A study led by The University of Western Australia has provided new insights into the formation of Earth’s continental crust.
Dr Jack Stirling, from UWA’s School of Earth Sciences, was lead author of Formation of lower arc crust by magmatic underplating revealed by high-precision geochronology, published in Geology.
The project aimed to uncover the mysteries of continent formation and explain why we are not living underwater.
“For decades geologists have proposed that Earth’s continental crust originates in subduction-related magmatic island arcs — like those encircling the Ring of Fire in the Pacific Basin,” Dr Stirling said.
“Researching the crust’s origin has been difficult as only two places on Earth — the Talkeetna Arc of Alaska in the US and the Kohistan Arc Complex in northern Pakistan — offer complete crustal cross-sections of island arcs and both are in remote areas.”
The geochemical data modelled at these sites indicated hot mantle magma from the Earth’s depths surged upward, stalled beneath the Earth’s surface and transformed into different types of rocks.
“Some of these rocks, filled with certain minerals, become heavier and sunk back into Earth’s depth,” Dr Stirling said.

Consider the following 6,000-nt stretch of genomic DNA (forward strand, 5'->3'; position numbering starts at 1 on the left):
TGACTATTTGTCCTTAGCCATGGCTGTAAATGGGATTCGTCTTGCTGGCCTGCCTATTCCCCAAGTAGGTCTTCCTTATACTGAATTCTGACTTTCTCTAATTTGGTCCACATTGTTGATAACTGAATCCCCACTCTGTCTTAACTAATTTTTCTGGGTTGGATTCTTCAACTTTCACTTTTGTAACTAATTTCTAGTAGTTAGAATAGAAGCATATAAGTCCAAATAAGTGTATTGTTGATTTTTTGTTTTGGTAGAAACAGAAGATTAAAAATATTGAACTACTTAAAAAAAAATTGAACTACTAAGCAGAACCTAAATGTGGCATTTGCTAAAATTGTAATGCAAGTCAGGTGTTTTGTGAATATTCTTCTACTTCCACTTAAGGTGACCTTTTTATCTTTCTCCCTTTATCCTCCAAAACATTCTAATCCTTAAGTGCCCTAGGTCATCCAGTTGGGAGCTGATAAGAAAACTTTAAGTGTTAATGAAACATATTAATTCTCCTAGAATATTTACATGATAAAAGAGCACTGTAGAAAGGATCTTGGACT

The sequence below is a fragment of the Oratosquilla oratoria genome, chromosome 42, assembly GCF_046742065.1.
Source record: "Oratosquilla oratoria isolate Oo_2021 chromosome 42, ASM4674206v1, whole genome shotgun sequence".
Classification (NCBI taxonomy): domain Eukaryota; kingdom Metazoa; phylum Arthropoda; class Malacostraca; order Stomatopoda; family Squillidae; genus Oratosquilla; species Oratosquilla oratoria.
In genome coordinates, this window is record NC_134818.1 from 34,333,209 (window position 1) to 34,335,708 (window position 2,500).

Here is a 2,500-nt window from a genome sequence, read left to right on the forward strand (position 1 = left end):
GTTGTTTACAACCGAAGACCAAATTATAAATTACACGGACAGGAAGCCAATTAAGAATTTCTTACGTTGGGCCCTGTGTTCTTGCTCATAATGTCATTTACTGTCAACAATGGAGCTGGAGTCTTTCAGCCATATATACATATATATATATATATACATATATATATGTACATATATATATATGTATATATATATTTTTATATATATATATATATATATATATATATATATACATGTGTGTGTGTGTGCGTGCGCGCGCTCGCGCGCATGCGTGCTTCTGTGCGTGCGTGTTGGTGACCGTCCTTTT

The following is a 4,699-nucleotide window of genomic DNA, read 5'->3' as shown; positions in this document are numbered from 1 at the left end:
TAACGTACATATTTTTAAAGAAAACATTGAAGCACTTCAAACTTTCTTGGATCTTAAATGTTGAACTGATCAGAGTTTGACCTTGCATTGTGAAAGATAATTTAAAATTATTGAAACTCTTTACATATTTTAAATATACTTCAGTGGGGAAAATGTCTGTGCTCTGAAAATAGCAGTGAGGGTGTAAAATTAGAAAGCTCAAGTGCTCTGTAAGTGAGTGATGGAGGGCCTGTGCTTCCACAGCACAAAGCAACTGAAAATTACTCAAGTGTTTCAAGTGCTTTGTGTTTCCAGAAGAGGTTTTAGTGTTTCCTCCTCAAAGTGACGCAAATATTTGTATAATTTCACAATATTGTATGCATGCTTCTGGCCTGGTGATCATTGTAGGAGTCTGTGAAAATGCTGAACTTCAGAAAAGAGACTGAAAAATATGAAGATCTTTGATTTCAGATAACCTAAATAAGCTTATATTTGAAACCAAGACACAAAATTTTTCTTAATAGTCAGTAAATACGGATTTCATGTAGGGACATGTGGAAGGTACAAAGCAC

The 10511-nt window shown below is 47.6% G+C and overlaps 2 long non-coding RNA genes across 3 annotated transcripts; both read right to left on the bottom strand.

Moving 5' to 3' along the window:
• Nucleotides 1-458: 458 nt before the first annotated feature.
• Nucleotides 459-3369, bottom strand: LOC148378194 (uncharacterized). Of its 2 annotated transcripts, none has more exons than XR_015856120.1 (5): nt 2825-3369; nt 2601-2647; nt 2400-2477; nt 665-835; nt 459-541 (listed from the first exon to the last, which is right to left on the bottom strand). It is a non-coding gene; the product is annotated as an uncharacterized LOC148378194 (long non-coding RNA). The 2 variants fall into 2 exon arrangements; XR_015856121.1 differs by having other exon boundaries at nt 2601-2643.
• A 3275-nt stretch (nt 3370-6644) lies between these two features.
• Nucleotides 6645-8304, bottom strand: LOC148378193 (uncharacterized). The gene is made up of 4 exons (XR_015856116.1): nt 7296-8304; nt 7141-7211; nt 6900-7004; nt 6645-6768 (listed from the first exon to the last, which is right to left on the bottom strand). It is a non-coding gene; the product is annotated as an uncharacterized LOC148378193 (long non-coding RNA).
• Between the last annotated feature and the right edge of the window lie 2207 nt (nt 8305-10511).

“This created a fresh surface for more rocks to underplate and the cycle was repeated resulting in rock formations similar to those found in the Earth’s continental crust.
“The findings suggest that in places where island arcs form, the deeper rocks are typically younger.”
Dr Stirling backed up the modelling by dating rocks from the Kohistan Arc Complex using high-precision geochronology on zircons.
The research found a clear pattern of younger aged rocks with depth across successive cumulate formations, which supported the hypothesis that underplating and delamination are integral processes in continental crust formation.